- Rev Peter Chan (BPCEC)
The Mission of Aging
Even when I am old and grey,
do not forsake me, O God,
till I declare Your power to the next generation,
Your might to all who are to come.
Looking Backward Instead of Forward
How do you know you have aged? When you talk about the past more than about the future – its prospects and possibilities. You spend more time reminiscing what you had done than readying yourself for what you want to do for now and in the future. In other words, you know you are feeling old when you are looking backward on the past rather than looking forward to the future.
It is interesting that there is a question that we always pose to a child or teen, but never to an adult. We often ask a child, “What do you want to do when you grow up?” It is a question that encourages a child to dream, desire, and design his/her life in pursuit of a goal or mission.
Strange that we do not pose this question when we are an adult, “what do we want to do when we grow up and old?”
In my conversations with people who are in their early fifties onwards, many express their foremost desire in retirement is to travel around the world. They lament the fact that they did not have the time and money when they were younger as they had been busy working to raise their families. In retirement, when they are freed from having to work and have the money to spend, they hope to reward themselves with worldwide travelling.
For those who are more inclined intellectually and have the passion for learning, they express their desire to enroll themselves in courses that may or may not lead to a certificate or degree. They just enjoy learning some knowledge and skills. Again, they missed that opportunity in their younger days as they were busy raising children.
Whether we are looking forward to travelling or learning in retirement, we must recognize one social trend in our country, that life expectancy is moving upwards – that is, we are living longer. According to the Singapore Statistics Department, in 2021, the life expectancy at birth is 83.5 years old (Male – 81.1 and Female – 85.9). And the life expectancy at age 65 is another 21.2 years (Male – 19.2 and Female – 23).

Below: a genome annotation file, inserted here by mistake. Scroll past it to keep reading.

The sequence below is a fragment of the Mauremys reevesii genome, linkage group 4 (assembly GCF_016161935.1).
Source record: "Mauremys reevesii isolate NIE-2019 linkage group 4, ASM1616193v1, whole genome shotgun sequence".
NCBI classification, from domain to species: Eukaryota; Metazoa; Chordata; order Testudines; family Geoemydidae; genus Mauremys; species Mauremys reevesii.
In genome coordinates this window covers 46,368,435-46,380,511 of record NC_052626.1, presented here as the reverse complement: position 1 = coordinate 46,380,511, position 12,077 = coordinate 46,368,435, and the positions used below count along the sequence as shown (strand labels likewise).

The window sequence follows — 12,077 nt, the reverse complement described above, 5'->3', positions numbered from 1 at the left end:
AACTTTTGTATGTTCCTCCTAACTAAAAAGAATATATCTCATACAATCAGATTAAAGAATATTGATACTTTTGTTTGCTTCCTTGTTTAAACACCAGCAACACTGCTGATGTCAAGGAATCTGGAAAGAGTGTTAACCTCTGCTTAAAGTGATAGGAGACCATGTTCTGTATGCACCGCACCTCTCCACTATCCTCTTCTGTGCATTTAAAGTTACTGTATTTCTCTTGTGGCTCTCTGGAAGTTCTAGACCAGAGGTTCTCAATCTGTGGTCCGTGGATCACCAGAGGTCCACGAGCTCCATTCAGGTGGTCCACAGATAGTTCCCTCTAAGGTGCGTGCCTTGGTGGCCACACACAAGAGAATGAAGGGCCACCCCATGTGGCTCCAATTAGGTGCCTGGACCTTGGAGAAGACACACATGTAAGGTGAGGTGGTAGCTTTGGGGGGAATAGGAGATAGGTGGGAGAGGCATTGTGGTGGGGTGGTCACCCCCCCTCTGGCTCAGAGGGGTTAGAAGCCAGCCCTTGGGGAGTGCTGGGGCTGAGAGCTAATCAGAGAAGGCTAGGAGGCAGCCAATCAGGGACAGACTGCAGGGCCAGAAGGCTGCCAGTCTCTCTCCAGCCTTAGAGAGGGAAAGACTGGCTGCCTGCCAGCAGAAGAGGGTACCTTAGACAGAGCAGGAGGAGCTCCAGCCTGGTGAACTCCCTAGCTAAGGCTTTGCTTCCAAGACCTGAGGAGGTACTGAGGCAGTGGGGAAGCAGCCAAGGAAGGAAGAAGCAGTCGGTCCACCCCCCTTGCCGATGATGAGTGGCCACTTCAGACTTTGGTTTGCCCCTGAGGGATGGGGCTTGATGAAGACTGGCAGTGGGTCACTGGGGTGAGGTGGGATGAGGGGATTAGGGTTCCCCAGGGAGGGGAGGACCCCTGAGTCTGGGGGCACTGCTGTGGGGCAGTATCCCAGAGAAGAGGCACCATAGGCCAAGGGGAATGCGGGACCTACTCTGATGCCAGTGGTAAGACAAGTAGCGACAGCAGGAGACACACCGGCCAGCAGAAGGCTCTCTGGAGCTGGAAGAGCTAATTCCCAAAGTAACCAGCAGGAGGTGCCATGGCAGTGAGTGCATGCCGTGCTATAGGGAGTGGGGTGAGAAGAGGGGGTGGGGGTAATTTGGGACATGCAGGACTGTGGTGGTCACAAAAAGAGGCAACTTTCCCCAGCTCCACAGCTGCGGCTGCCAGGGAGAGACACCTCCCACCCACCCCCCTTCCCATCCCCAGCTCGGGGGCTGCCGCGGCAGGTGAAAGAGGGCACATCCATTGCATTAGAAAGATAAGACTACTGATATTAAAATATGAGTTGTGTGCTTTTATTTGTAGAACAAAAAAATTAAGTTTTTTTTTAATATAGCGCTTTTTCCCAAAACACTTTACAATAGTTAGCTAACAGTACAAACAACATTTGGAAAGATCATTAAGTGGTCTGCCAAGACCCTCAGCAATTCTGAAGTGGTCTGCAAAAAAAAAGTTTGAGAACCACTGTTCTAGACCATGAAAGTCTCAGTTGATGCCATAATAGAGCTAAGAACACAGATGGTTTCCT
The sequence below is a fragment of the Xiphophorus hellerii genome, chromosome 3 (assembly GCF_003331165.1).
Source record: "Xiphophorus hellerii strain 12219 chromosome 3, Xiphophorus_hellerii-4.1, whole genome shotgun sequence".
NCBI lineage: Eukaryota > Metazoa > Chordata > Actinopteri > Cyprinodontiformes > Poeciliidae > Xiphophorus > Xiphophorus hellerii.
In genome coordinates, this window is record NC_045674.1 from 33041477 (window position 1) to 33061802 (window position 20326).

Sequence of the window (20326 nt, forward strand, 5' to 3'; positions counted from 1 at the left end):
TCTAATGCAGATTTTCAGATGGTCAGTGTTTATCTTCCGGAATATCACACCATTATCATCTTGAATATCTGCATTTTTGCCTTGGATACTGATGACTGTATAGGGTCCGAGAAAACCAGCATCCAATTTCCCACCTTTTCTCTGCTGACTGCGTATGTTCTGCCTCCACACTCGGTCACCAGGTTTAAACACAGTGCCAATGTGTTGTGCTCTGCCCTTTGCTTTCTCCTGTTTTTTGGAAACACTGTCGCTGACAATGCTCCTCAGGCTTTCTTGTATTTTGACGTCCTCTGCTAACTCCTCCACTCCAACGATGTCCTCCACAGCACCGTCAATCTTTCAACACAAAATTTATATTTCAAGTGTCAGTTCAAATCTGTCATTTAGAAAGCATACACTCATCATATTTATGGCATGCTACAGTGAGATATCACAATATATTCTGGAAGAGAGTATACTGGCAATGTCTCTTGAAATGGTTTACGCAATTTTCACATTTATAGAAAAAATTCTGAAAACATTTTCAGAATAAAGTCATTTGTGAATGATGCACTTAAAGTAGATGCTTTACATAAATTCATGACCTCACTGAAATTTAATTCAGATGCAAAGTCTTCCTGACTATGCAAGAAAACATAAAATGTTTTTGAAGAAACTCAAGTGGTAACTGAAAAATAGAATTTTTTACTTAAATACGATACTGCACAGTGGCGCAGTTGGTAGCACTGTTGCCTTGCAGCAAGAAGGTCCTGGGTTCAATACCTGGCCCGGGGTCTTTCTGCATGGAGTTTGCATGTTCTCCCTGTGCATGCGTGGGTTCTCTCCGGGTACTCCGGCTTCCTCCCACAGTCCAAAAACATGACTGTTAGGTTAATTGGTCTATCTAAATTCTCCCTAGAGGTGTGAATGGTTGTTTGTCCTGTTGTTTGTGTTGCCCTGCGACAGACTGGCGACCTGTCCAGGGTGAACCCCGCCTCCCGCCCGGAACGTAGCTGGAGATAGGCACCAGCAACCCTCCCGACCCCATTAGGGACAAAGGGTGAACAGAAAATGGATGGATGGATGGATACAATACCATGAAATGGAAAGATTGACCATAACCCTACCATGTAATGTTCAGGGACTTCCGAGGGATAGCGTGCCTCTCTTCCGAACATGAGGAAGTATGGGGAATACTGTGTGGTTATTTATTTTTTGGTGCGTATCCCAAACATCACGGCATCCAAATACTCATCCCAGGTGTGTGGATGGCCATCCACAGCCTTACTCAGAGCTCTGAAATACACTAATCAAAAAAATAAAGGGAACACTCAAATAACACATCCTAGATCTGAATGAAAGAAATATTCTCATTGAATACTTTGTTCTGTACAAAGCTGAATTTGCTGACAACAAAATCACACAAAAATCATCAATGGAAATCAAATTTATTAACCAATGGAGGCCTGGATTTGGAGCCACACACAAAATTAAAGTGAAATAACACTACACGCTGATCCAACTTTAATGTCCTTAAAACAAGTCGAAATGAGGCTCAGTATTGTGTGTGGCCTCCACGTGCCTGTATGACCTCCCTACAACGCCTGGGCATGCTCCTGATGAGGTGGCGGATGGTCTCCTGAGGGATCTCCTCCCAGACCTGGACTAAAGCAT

Reason for Sharing My Thoughts
Inching towards the 60s, I realize there is the tendency for us to focus on health issues. Perhaps, I consider myself belonging to the middle-income bracket, so livelihood after retirement is not a prime concern. But for those in the lower-income bracket, growing older intensifies their focus and anxiety over money and health. In other words, regardless of our financial status in old age, we will be anxious over either money or health, or both.
Why am I mentioning about our dreams, desires, designs, and difficulties in growing older, for those aged 60 and above? Perhaps, I am one of those who will be moving into this category very soon. No, that is not my greater reason.
The greater reason for me in writing this piece of reflection is to help us refocus and realign our lives as we age or grow older. When we speak of Christian Education (CE) in the local church, we often think of children under age twelve and teens under twenty. But CE is more than Sunday School and Youth Fellowship. Or, whenever we speak of discipleship, we seem to conveniently omit the seniors.
Perhaps we are not expecting them to be fruitful in evangelism and discipleship, which to me is a serious mistake! In a fast-aging society like Singapore, churches should think seriously about how to disciple and mobilise Christians who are “old and grey.” This is reflected in many of our churches’ seniors’ fellowship groups where they are focusing on social and physical activities. Sadly, many of these seniors’ fellowship do not focus on fostering continuing spiritual growth in worshipping God by learning the Word, bearing witness for Christ, and growing in love for one another through communal activities.
There is absolutely nothing wrong in designing and desiring to occupy ourselves with travelling and learning. But are these all that we design and desire when we are “old and grey”?
The Psalmist’s Twofold Petitions
If we are to continue in our discipleship in Christ – denying the self, taking up the cross, and following Christ daily (Luke 9:23) – then we need to take heed what the Psalmist says in his prayer to God. He asks God to allow him to do two things if he is allowed to live longer in old age.